28th January 2005
Today's leader column described it as 'reprehensible' (Times, 28 Jan) while your columnist Daniel Finkelstein thought it 'disgraceful' (Times, 26 Jan).
The decision by the Muslim Council of Britain to decline the invitation to this year's Holocaust Memorial Day was not intended to belittle the horror of the Nazi Holocaust. The view held by the MCB - ever since the inception of Holocaust Memorial Day in 2001 - is that the subtext of the memorial day -"Never Again" - is greatly diluted by the exclusive nature of the event.
The memorial day would in our opinion be better served by also covering more recent and ongoing mass killings and human rights abuses in our world, and thus make the cry "Never Again" real for all people who suffer, even now. In the last decade we have seen genocide take place in both Rwanda (1 million killed in the space of a few weeks) and Chechnya (10% of its population has been killed since the Russians launched their first invasion in 1994) and Bosnia. We need to do more than just reflect on the past. We must be able to recognise when similar abuses occur in our own time.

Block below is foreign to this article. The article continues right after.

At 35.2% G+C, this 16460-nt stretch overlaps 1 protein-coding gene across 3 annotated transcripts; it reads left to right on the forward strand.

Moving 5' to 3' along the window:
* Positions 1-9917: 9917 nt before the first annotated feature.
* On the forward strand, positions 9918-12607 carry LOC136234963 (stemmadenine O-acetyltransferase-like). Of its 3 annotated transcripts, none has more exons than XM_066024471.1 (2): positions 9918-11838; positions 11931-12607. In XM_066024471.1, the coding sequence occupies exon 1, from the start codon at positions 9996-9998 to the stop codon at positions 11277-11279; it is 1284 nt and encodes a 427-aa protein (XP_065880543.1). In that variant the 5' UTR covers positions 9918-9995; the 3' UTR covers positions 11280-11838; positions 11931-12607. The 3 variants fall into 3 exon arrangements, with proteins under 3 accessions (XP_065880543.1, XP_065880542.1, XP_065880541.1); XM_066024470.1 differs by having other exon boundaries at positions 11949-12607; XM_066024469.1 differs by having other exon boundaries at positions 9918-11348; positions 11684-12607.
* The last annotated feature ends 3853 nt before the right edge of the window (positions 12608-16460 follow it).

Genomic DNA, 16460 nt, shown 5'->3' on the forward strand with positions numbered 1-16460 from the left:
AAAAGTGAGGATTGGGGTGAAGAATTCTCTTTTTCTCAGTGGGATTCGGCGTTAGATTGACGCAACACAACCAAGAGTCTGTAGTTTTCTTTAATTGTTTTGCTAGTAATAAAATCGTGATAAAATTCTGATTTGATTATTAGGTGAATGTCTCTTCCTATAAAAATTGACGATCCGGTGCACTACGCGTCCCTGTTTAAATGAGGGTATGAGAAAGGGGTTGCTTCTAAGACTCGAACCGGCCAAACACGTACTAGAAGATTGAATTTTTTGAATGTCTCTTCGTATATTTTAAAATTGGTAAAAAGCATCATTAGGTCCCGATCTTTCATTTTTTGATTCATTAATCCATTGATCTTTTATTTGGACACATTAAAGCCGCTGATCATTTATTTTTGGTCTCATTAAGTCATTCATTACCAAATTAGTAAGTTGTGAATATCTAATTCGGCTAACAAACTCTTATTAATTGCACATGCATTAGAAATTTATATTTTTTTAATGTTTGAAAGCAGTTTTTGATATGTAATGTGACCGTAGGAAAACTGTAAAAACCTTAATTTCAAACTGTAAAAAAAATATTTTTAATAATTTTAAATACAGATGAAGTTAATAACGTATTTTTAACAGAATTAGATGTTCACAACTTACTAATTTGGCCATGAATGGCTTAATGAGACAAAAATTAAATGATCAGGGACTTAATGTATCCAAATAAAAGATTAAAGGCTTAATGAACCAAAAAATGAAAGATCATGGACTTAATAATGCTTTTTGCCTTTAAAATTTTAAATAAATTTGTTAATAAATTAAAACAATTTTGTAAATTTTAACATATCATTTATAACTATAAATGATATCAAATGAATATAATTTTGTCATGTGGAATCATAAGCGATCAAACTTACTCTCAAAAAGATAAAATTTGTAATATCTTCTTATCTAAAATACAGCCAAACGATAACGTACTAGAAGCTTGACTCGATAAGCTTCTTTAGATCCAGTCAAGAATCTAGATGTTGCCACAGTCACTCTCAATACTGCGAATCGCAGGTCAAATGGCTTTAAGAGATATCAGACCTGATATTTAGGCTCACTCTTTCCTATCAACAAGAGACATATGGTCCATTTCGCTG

Not to acknowledge current and recent genocides would be to undermine the benefits of remembrance, deprecate lessons learnt from the Nazi Holocaust and call into question our commitment to prevent current and future inhumanity. The Nazi Holocaust began with a hatred of an entire people because of their religion and ethnic identity. To reflect a more tolerant and inclusive Britain, we believe that Holocaust Memorial Day ought to be renamed "Genocide Memorial Day" to make no distinction between genocides undertaken against people of other religions and ethnicity. Is that really so 'reprehensible'?
The Muslim Council of Britain
London E15 1NT